Random weirdness for the week of June 13, 2017


John Lennon celebrates a 50th anniversary by sticking his face in snow. Doomsday Vault Derangement Syndrome continues with links to Nazis and global human infertility. Threats from space cannibals. And can palm trees Make Svalbard Great Again?

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Millennials might debate which of these deserves to go first, but of course it’s no contest: the Working Class Hero (and of course our quip about him above went right over Gen Y’s head). John Lennon chose to celebrate the 50th anniversary of “Sgt. Pepper’s Lonely Hearts Club Band” by appearing on a mountainside across the bay from Longyearbyen. That remarkable discovery was made by British tourist Paul Murphy who from his hotel room took a photo of the former Beatle.  Murphy said he had to point out the image to his wife and two sons, but “as soon as I showed them where to look they were really surprised by it as well. Once you’ve seen it, you can’t not see it,” he told the website Echo


Fishy tales: We’re not suggesting this is a visual representation of the past few weeks of Doomsday Vault coverage or anything. Photo courtesy of WWI Today.

It’s been three weeks since The Guardian published its absurd “most-read” article about the “flooding” of the Doomsday Vault and the global lamestream media is still running wild with it. Take this sentence (please) in an article headlined “Remembering when the Arctic was a war zone:” “Nazis may no longer threaten Svalbard, but earlier this month, the entrance to the Global Seed Vault unexpectedly flooded after a spate of warm temperatures.” The absurd association was part of a narrative about the bombing of settlements and military facilities by Nazis in September of 1943. A neighboring archipelago to the south also gets a mention by dredging up a 1940 newspaper article headlined “Blitzkrieg and Cod Liver Old,” involving folks in Kentucky stressing because they might not be able to feed kids the fishy fluid because of a battle in the Lofoten Islands, producer of half the stuff in Norway. The islands “were strategic for the Nazis, as they sourced glycerin from fish oil to make explosives. In their surprise raid, the British burned thousands of gallons of fish oil, causing thick, black plumes of smoke to choke the skies.” As the journalists willing to ask the Tough Questions, ours would be asking the kids if they’d prefer taking cod liver oil or letting the Nazis make bombs with it…


Survivalism Svalbard style: Where supervillains and people dressed for winter weather look alike. Image by Brian K. Vaughan.

With those absurdities mauling the minds of the masses we feel the need to point out a substantially sorrowful seed story. It seems a feature film about the vault described as “Ocean’s 11 meets 2012/Children of Men” isn’t happening after all. Brian K. Vaughan, a writer of comics and screen stuff, floated his idea for “The Vault” several years ago, with a summary declaring “when a terrifying plague destroys crops and causes starvation on a global scale, the world’s greatest thief must break into the extremist-controlled Doomsday Vault to steal the one seed that could prevent the extinction of the human race.” But in a May 31 interview with Comic Book Resources he said there’s no plans to follow through since he’s focusing on numerous other projects, although “nothing ever really dies In Hollywood, so we’ll see…”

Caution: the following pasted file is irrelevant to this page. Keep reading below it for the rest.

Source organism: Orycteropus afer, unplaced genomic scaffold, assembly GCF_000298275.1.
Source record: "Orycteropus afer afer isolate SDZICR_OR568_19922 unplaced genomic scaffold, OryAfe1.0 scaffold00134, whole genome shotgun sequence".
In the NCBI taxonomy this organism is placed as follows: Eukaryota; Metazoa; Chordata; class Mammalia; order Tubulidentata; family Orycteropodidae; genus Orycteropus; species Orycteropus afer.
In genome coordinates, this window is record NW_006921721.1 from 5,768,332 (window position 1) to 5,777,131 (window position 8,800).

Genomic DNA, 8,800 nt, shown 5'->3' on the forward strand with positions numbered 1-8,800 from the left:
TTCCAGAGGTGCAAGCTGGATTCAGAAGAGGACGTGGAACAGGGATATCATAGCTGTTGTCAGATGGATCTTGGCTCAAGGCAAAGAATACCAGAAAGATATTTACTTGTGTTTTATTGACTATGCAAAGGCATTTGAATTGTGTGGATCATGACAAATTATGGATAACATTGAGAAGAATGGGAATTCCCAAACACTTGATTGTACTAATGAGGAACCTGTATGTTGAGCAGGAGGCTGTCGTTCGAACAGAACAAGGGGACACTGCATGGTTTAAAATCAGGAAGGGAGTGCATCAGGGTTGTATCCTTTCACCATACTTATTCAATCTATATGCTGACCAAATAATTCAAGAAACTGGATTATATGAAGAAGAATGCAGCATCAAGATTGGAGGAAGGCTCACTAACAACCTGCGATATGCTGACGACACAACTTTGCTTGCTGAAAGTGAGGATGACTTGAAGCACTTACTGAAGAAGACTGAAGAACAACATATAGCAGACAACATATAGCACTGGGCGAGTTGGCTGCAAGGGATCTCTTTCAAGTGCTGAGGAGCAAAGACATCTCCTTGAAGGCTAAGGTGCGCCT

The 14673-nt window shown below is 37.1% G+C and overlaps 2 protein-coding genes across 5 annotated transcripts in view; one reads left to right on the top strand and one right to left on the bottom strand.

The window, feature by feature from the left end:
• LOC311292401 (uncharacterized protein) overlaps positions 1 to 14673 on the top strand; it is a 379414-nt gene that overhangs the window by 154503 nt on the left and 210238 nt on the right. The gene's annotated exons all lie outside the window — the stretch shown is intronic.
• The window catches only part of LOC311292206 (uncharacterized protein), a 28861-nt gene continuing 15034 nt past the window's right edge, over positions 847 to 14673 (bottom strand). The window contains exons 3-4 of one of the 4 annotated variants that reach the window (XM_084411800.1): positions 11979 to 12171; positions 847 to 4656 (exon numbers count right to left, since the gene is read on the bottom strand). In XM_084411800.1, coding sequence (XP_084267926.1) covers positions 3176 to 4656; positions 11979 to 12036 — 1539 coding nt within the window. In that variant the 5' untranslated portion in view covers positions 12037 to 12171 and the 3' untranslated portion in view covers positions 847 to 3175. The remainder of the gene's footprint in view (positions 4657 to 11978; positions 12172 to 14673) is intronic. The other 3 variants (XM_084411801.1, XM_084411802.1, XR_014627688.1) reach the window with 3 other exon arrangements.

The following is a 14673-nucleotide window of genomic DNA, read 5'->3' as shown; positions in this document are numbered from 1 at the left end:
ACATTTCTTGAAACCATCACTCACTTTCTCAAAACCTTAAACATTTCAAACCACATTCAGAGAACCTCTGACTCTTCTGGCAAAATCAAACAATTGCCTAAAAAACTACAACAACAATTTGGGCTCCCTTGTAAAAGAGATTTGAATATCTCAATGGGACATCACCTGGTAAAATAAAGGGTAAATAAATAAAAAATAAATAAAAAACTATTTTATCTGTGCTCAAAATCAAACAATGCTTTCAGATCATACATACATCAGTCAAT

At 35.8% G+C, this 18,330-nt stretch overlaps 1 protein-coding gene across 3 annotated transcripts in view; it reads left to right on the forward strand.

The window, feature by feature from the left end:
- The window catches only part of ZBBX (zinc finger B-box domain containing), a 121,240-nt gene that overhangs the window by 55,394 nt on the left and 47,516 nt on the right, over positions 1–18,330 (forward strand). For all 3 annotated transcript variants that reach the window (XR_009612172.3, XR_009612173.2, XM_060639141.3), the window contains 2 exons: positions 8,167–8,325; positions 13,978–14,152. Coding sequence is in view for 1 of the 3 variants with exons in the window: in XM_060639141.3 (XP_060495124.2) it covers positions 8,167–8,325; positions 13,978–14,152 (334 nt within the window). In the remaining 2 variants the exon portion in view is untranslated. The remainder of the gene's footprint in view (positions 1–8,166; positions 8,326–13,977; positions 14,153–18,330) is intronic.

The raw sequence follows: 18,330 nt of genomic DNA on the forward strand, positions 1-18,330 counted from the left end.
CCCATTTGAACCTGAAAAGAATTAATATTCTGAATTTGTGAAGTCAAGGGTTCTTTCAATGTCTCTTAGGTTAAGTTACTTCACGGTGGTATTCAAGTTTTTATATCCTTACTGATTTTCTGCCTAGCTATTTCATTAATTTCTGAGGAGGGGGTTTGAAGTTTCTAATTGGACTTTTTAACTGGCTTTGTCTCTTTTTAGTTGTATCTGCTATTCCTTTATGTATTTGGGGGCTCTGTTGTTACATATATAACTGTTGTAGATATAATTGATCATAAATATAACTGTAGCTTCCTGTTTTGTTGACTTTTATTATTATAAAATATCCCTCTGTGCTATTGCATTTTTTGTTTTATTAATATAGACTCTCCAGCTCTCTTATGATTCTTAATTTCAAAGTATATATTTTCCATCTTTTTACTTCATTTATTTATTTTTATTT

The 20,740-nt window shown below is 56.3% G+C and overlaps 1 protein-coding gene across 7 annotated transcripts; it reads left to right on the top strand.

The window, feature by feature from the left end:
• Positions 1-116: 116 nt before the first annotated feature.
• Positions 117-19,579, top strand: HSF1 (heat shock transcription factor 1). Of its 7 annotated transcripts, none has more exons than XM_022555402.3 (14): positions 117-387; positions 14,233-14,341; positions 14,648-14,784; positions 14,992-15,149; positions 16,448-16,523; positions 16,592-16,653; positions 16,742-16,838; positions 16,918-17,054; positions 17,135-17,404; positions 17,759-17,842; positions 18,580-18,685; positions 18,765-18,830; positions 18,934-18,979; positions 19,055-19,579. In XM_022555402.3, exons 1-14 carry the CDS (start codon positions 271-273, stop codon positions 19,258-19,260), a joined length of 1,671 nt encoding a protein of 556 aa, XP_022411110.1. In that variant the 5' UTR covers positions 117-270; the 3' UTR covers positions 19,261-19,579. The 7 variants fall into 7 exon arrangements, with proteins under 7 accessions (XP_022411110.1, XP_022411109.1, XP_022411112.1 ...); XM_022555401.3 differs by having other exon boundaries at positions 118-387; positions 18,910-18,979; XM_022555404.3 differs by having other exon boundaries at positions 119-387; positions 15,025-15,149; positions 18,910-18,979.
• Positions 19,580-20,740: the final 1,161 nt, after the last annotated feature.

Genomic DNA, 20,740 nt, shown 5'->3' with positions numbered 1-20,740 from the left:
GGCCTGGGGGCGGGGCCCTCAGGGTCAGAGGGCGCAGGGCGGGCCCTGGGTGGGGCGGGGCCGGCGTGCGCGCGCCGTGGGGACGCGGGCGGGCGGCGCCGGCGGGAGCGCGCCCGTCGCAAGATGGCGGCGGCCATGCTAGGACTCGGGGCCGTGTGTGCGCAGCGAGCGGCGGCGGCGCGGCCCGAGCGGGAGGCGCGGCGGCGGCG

But while that fictional fight against evil isn’t happening, how about a real-life one involving cannibals from space invading another of our top-secret facilities? Alas, that plotline is in the hands of engineers and corporate PR spokespeople, so the results are roughly as rousing as the revived “Baywatch.” Basically, it’s all about a company that does business with the Svalbard Satellite Station teaming up with a startup that offers different in-orbit services “to ensure that future satellites orbiting closer to Earth don’t compete with its geostationary business endeavors.” But the money quote is catchy: “One of the reasons to partner with LeoSat is that there are less risks of cannibalization between GEO and LEO,” a Management Guy told Space News. Given that SvalSat is the focus on ongoing conspiracy theories about engaging in illegal war activities and espionage, surely someone will put that magic word to use…

And speaking of conspiracy theories, someone not fooled by Fake News about man-made climate change is praising Wiggy Trump for pulling out from the Paris Climate Treaty and using supposedly chilly Svalbard to support her argument. Trine Overå Hansen, in a column for Norge Idag, notes “it is a fact that temperatures have always fluctuated. For example, palm trees and magnolia were once found on Svalbard.” She goes on to assert “it is never scientifically proven that emissions of polluting gases cause the temperature to rise,” so it’s probably not all that important to also mention the era of tropical paradise occurred about 400 million years ago when the archipelago was just north of the equator. And since current climate change is only causing conditions last seen tens of millions of years ago, the only coconuts likely to exist locally are those not consumed by the mutant monsters in the Doomsday Vault.